That is where “The Willing Eye” comes from. It means to me: willing to see, and to see good in all we see, willing to believe (to see the divine in all we see), willing to celebrate, willing to help, willing to share. It is a active seeing…a willful seeing…a vision that celebrates. The Willing Eye.
So it is with this photograph of the rapids on the Batson River. It is seen with The Willing Eye…and if fills my whole being with light…as I can only hope it does yours. Happy Sunday!
On my after supper visit to the local beach, with the sun about an hour from setting, but already warm with the evening light, there were several Willets feeding in the marsh grasses and along the edge of the tidal flow of Back Creek near where it meets the Mousam River. Our New England Willets are warmer in tone than western Willets anyway, but the early evening light really brings up the warm, almost rust, color of plumage.
Nikon P900 at 2000mm equivalent field of view. 1/500th @ ISO 320 @ f6.5. Processed in Lightroom.
As I mentioned yesterday, there are a few endangered Piping Plover nests on the south end of Crescent Surf Beach and the north end of Laudholm Farm Beach, on either side of the mouth of the Little River. All Piping Plover nests in Maine are protected by law, both Federal and State, as the bird is on the Endangered Species List. The nests in Kennebunk and Wells are carefully monitored…eggs counted, hatchlings counted, fledged birds counted. There has been, in past years, a full time Maine Audubon staffer on Crescent Surf Beach to watch over the chicks, and to try to keep the nests and chicks from being eaten by domestic dogs. The nest sites are protected by page-wire enclosures to keep gulls, cats, raccoons, foxes, etc from getting to the eggs and chicks. And still, the chicks that reach adulthood in Maine, or at least on our local beaches, can be counted, too often, on the fingers of both hands (one hand some years). The Piping Plover in Maine hangs by a thread.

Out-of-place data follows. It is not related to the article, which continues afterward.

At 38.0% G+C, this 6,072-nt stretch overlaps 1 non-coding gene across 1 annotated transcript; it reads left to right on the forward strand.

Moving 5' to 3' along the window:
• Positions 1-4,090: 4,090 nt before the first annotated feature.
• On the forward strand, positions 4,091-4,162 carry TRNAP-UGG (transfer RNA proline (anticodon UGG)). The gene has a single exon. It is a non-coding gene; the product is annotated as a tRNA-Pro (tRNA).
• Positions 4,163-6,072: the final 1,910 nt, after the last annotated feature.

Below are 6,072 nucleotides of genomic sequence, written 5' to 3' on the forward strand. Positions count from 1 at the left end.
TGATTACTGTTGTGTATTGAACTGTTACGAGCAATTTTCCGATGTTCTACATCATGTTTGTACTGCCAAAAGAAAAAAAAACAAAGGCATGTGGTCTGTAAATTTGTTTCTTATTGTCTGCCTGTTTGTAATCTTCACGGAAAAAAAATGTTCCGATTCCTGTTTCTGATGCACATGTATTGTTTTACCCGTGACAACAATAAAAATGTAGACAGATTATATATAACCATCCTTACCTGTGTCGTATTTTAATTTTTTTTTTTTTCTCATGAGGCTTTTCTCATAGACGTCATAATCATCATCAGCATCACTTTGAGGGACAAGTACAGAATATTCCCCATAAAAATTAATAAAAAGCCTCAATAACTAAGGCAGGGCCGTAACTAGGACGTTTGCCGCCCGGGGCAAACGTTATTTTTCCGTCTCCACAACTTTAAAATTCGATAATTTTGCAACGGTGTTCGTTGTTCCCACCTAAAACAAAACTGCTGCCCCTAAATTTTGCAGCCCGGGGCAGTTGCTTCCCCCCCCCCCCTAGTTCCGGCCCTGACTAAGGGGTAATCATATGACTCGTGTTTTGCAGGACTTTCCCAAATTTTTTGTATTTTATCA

These shots were all taken at 2000mm or more, and of birds away from the nests and the nest sites. I certainly do not want to add to the pressure on the Piping Plover. They are such perky little birds…full of scrap and sass…and they look like they should be able to take care of themselves. The problem is that the beaches where they nest are also the beaches most attractive to humans, and they nest, often, right on the sand above tide line, or just into the beach grass, where human traffic is always present. As I have mentioned before, domestic dogs and cats are a huge problem…the Plovers have no defense. The beaches where they nest are closed to dogs and well posted, but I am rarely on those beaches without seeing one or more dogs, often running loose while their people watch. All I can say is “what’s up with that!!??” What are they thinking? A few times I have confronted dog owners…but it is like talking to a wall. Anyway. Rant over. Back to enjoying the Piping Plover while we can.
Nikon P900 at 2000mm equivalent field of view. Processed in Lightroom and assembled in Coolage.